The Nineteenth Dynasty of ancient Egypt (notated Dynasty XIX)[1] was one of the periods of the Egyptian New Kingdom. Founded by Vizier Ramesses I, whom Pharaoh Horemheb chose as his successor to the throne, this dynasty is best known for its military conquests in modern Israel, Lebanon, and Syria.

The warrior kings of the early 18th Dynasty had encountered only little resistance from neighbouring kingdoms, allowing them to expand their realm of influence easily. The situation had changed radically towards the end of the 18th Dynasty. Helped by Akhenaten's apparent lack of interest in international affairs, the Hittites gradually extended their influence into Syria and Palestine to become a major power in international politics, a power that both Seti I and his son Ramesses II would need to deal with.

The Pharaohs of the 19th Dynasty

The pharaohs of the 19th dynasty ruled from approximately one hundred and ten years: from ca 1298 to 1187 BCE. The dates and names in the table are taken from Dodson and Hilton. [2]. Many of the pharaohs were buried in the Valley of the Kings in Thebes (designated KV). More information can be found on the Theban Mapping Project website. [3]

Nineteenth Dynasty Pharaohs of Egypt
name of King Horus (Throne) Name date Burial Queen(s)
Ramesses I Menpehtire 1298 - 1296 BCE KV16 Sitre
Seti I Menmaetre 1296 - 1279 BCE KV17 (Mut-)Tuya
Ramesses II Usermaatre Setepenre 1279 - 1212 BCE KV7 Nefertari
Merneptah Banenre 1212 - 1201 BCE KV8 Isetnofret II
Seti II Userkheperure 1201 - 1195 BCE KV15 Twosret
Amenmesse Menmire-Setepenre 1200 - 1196 BCE KV10  ??
Siptah Sekhaenre / Akheperre 1195 - 1189 BCE KV47
Queen Twosret Sitre-Merenamun 1189 - 1187 BCE KV14

Seti I and Ramses II

Hitt Egypt Perseus

Egyptian and Hittite Empires, around the time of the Battle of Kadesh (1274 BCE).

New Kingdom Egypt reached the zenith of its power under Seti I and Ramesses II ("The Great"), who campaigned vigorously against the Libyans and the Hittites. The city of Kadesh was first captured by Seti I before this king decided to concede it to Muwatalli of Hatti in an informal peace treaty between Egypt and Hatti. Ramesses II later attempted unsuccessfully to alter this situation in his fifth regnal year by launching an attack on Kadesh in his Second Syrian campaign in 1274 BCE, and was caught in history's first recorded military ambush, but thanks to the arrival of the Ne'arin, Ramesses was able to rally his troops and turn the tide of battle against the Hittites. Ramesses II later profited from the Hittites' internal difficulties during his eighth and ninth regnal years, when he campaigned against their Syrian possessions, capturing Kadesh and portions of Southern Syria, and advancing as far north as Tunip where no Egyptian soldier had been seen for 120 years. He ultimately accepted that a campaign against the Hittites was an unsupportable drain on Egypt's treasury and military.[4] In his 21st regnal year, Ramesses signed the first recorded peace treaty with Urhi-Teshub's successor, Hattusili III and with that act Egypt-Hittite relations improved significantly. Ramesses II even married two Hittite princesses, the first after his second Sed Festival. At least as early as Josephus, it was believed that Moses lived during the reign of Ramesses II (though a wide range of other possibilities has also been suggested).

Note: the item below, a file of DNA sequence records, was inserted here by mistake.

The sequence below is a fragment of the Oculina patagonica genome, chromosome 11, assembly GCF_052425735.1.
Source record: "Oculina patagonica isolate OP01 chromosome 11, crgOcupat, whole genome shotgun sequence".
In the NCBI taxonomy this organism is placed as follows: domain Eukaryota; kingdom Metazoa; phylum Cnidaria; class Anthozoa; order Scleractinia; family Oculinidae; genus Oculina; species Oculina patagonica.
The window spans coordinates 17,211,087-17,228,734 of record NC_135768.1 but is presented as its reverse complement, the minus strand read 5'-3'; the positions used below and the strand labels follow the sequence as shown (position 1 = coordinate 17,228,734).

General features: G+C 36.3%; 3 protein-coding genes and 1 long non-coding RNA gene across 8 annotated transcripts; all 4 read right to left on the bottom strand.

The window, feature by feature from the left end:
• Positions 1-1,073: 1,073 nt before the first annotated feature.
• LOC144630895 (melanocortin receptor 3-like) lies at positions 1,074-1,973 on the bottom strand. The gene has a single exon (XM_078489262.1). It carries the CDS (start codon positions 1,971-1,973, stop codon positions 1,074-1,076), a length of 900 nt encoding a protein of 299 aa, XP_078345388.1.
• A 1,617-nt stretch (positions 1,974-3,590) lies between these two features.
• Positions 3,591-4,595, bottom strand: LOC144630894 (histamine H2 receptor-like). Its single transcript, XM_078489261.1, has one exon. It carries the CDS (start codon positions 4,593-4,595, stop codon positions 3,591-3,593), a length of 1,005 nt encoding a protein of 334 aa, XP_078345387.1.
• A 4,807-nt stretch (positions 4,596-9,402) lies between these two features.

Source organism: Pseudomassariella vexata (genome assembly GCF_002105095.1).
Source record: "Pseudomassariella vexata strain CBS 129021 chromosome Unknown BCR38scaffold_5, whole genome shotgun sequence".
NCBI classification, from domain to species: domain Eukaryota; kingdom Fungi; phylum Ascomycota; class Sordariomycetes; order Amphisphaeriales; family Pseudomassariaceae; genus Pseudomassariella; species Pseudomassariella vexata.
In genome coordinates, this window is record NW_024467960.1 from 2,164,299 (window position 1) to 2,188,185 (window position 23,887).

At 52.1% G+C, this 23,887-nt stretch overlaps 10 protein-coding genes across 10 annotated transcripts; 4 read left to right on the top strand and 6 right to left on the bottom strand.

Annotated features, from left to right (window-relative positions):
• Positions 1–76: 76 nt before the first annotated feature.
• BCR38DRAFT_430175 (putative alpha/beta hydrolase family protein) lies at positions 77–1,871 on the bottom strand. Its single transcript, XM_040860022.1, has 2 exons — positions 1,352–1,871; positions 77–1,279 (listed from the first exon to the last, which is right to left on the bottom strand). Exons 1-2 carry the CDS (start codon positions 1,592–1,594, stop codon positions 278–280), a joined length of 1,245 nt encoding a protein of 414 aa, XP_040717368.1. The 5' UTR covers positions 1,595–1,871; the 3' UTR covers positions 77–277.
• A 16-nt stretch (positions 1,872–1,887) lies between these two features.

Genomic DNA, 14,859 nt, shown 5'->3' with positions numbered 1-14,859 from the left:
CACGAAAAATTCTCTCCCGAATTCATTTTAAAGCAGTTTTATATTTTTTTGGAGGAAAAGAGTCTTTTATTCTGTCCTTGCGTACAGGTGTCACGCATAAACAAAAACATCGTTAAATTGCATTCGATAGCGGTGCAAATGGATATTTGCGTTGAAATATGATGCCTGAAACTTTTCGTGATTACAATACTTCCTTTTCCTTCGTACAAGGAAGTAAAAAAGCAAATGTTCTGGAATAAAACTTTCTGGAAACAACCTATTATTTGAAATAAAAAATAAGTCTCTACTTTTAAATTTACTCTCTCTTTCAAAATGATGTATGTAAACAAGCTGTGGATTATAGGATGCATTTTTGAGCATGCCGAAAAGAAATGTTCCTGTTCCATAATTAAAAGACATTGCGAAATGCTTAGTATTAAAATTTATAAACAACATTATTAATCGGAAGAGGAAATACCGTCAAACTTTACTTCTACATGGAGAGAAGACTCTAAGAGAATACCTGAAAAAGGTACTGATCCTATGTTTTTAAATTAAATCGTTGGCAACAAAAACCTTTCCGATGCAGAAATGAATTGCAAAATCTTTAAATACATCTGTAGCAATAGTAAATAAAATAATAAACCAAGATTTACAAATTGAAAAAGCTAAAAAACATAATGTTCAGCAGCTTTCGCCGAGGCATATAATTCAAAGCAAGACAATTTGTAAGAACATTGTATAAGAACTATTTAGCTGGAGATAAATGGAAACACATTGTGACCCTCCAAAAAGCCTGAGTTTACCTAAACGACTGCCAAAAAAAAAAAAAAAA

This dynasty declined as internal fighting between the heirs of Merneptah for the throne increased. Amenmesse apparently usurped the throne from Merneptah's son and successor, Seti II, but he ruled Egypt for only four years. After his death, Seti regained power and destroyed most of Amenmesse's monuments. Seti was served at Court by Chancellor Bay, who was originally just a 'royal scribe' but quickly became one of the most powerful men in Egypt gaining the unprecedented privilege of constructing his own tomb in the Valley of the Kings (KV17). Both Bay and Seti's chief wife Twosret reportedly had a sinister reputation in Ancient Egyptian folklore.[5] After Siptah's death Twosret ruled Egypt for two more years, but she proved unable to maintain her hold on power amid the conspiracies and powerplays being hatched at the royal court. She was likely ousted in a revolt led by Setnakhte, founder of the Twentieth Dynasty.

Nineteenth Dynasty timeline

TwosretSiptahSeti IIAmenmesseMerneptahRamses IISeti IRamses I


  1. Kuhrt, Amélie (1997). The Ancient Near East. London: Routledge. pp. 188. 
  2. Aidan Dodson, Dyan Hilton: The Complete Royal Families of Ancient Egypt. The American University in Cairo Press, London 2004
  3. Sites in the Valley of the Kings
  4. N. Grimal, A History of Ancient Egypt (Oxford: Blackwell, 1992), pp. 256f.
  5. Grimal, p. 270
This page uses content from the English Wikipedia. The original article was at Nineteenth dynasty of Egypt. The list of authors can be seen in the page history.

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